• Purpose: Despite beneficial effects of irradiation/chemotherapy on survival of glioblastoma (GBM) patients, collateral damage to intact neural tissue leads to 'radiochemobrain' and reduced quality of life in survivors. For prophylactic neuroprotection, erythropoietin (EPO) is a promising candidate, provided that concerns regarding potential tumor promoting effects are alleviated. Methods and Materials: Human GBM-derived cell lines U87, G44, G112, and the gliosarcoma-derived line G28 were treated with EPO, with and without combinations of irradiation or temozolomide (TMZ). Responsiveness of glioma cells to EPO was measured by cell migration from spheroids, cell proliferation, and clonogenic survival. Implantation of U87 cells into brains ofmore » nude mice, followed 5 days later by EPO treatment (5,000 U/kg intraperitoneal every other day for 2 weeks) should reveal effects of EPO on tumor growth in vivo. Reverse transcriptase-polymerase chain reaction was performed for EPOR, HIF-1{alpha}, and epidermal growth factor receptor (EGFR)vIII in cell lines and 22 human GBM specimens. Results: EPO did not modulate basal glioma cell migration and stimulated proliferation in only one of four cell lines. Importantly, EPO did not enhance tumor growth in mouse brains. Preincubation of glioma cells with EPO for 3 h, followed by irradiation and TMZ for another 24 h, resulted in protection against chemoradiation-induced cytotoxicity in three cell lines. Conversely, EPO induced a dose-dependent decrease in survival of G28 gliosarcoma cells. In GBM specimens, expression of HIF-1{alpha} correlated positively with expression of EPOR and EGFRvIII. EPOR and EGFRvIII expression did not correlate. Conclusions: EPO is unlikely to appreciably influence basal glioma growth. However, concomitant use of EPO with irradiation/chemotherapy in GBM patients is not advisable.« less
  • Highlights: •Sirt2 expression is down-regulated in human glioma tissues and cell lines. •Sirt2 regresses glioma cell growth and colony formation via inducing apoptosis. •miR-21 is essential for the functions of Sirt2 in glioma cells. •Sirt2 deacetylates p65 to decrease miR-21 expression. -- Abstract: Sirtuins are NAD{sup +}-dependent deacetylases that regulate numerous cellular processes including aging, DNA repair, cell cycle, metabolism, and survival under stress conditions. The roles of sirtuin family members are widely studied in carcinogenesis. However, their roles in glioma remain unclear. Here we report that Sir2 was under expressed in human glioma tissues and cell lines. We foundmore » that Sirt2 overexpression decreased cell proliferation and colony formation capacity. In addition, Sirt2 overexpression induced cellular apoptosis via up-regulating cleaved caspase 3 and Bax, and down-regulating anti-apoptotic protein Bcl-2. Sirt2 knockdown obtained opposing results. We showed that Sirt2 overexpression inhibited miR-21 expression, and Sirt2 was not sufficient to reduce cell proliferation and colony formation as well as to induce apoptosis when miR-21 was knocked down in glioma cells. Mechanically, we demonstrated that Sirt2 deacetylated p65 at K310 and blocked p65 binding to the promoter region of miR-21, thus regressing the transcription of miR-21. In summary, Sirt2 is critical in human glioma via NF-κB–miR-21 pathway and Sirt2 activator may serve as candidate drug for glioma therapy.« less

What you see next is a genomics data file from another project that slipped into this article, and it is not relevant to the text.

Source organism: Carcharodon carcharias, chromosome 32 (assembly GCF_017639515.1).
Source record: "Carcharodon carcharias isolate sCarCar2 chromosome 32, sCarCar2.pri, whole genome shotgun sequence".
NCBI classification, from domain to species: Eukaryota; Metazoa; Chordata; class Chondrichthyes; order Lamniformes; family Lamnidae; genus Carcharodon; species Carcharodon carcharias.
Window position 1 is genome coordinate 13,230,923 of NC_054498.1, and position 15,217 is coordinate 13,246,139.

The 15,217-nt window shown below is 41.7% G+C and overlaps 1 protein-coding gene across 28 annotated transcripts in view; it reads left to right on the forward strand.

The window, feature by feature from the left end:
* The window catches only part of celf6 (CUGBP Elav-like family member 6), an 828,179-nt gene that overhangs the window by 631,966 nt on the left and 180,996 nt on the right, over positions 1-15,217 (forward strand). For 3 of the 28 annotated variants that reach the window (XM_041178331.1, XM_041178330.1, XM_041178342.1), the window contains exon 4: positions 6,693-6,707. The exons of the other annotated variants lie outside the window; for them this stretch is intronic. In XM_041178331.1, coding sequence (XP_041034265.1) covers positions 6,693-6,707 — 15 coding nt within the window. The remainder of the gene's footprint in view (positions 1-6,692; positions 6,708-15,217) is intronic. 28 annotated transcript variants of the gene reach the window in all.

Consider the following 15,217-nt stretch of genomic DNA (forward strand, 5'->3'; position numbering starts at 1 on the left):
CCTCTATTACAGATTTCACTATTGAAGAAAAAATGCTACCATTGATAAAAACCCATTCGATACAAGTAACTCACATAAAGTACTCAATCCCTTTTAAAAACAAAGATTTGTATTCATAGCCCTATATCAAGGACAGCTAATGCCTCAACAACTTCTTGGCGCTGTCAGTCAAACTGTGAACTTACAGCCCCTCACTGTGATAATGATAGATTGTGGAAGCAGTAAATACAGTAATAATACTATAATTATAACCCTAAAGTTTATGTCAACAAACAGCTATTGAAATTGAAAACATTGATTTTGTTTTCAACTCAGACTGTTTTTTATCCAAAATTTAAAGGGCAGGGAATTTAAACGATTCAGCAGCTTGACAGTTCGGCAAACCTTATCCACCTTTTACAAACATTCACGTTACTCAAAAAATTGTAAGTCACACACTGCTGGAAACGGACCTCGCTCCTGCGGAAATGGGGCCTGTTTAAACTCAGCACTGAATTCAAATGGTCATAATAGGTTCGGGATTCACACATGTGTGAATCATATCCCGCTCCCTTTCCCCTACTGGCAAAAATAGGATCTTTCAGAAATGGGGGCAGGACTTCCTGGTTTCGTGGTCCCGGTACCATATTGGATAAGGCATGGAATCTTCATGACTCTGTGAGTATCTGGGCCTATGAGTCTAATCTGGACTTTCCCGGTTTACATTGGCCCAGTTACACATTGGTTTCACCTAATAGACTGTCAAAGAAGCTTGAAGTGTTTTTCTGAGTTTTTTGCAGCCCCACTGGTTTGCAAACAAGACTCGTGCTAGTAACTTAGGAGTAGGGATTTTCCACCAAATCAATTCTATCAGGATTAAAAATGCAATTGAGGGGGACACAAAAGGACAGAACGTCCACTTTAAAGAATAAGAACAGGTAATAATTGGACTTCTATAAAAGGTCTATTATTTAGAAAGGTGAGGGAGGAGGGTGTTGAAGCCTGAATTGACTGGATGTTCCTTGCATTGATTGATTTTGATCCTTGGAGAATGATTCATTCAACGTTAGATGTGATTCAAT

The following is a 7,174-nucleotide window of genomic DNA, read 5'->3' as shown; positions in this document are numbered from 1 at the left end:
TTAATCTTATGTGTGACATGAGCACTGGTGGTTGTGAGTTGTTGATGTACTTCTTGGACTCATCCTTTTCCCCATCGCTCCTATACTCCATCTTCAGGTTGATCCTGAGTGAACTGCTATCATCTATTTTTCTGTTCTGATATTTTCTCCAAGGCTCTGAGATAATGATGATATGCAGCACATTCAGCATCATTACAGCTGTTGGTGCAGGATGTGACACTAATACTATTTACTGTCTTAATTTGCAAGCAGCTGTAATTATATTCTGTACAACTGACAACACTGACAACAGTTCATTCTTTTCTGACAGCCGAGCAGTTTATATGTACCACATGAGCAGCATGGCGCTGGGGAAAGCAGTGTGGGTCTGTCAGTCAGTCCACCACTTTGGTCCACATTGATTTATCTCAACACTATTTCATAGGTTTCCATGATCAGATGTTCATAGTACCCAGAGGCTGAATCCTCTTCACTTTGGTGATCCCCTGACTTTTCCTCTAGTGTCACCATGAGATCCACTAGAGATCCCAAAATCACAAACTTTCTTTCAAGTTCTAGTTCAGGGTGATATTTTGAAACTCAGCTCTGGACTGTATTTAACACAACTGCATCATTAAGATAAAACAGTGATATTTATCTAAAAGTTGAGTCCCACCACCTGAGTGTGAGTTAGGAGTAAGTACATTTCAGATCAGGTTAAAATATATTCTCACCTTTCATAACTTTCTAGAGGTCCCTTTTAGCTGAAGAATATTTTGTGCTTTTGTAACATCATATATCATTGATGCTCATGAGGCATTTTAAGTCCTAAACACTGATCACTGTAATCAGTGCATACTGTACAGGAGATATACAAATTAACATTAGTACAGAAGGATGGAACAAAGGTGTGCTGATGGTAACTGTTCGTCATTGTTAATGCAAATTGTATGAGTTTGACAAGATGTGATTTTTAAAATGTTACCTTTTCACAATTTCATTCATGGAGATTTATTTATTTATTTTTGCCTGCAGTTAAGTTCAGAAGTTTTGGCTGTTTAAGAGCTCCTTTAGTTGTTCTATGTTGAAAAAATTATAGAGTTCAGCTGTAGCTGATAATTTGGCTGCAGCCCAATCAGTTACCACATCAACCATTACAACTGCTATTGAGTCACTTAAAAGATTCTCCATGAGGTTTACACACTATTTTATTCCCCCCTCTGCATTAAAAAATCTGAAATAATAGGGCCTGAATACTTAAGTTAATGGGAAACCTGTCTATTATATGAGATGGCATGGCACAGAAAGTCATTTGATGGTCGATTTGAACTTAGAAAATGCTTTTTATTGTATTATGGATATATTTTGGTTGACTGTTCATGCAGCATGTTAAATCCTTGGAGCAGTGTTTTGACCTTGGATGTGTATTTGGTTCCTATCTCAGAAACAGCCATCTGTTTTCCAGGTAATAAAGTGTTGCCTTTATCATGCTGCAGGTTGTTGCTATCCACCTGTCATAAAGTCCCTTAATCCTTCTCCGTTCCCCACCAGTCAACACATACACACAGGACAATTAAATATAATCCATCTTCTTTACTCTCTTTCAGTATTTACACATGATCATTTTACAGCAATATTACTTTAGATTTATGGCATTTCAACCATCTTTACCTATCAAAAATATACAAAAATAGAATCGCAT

• {delta}-Opioid receptor (DOR) agonists possess cytoprotective properties, an effect associated with activation of the 'pro-survival' kinase Akt. Here we delineate the signal transduction pathway by which opioids induce Akt activation in neuroblastoma x glioma (NG108-15) hybrid cells. Exposure of the cells to both [D-Pen{sup 2,5}]enkephalin and etorphine resulted in a time- and dose-dependent increase in Akt activity, as measured by means of an activation-specific antibody recognizing phosphoserine-473. DOR-mediated Akt signaling is blocked by the opioid antagonist naloxone and involves inhibitory G{sub i/o} proteins, because pre-treatment with pertussis toxin, but not over-expression of the G{sub q/11} scavengers EBP50 and GRK2-K220R, preventedmore » this effect. Further studies with Wortmannin and LY294002 revealed that phophoinositol-3-kinase (PI3K) plays a central role in opioid-induced Akt activation. Opioids stimulate Akt activity through transactivation of receptor tyrosine kinases (RTK), because pre-treatment of the cells with inhibitors for neurotrophin receptor tyrosine kinases (AG879) and the insulin-like growth factor receptor IGF-1 (AG1024), but not over-expression of the G{beta}{gamma} scavenger phosducin, abolished this effect. Activated Akt translocates to the nuclear membrane, where it promotes GSK3 phosphorylation and prevents caspase-3 cleavage, two key events mediating inhibition of cell apoptosis and enhancement of cell survival. Taken together, these results demonstrate that in NG108-15 hybrid cells DOR agonists possess cytoprotective properties mediated by activation of the RTK/PI3K/Akt signaling pathway.« less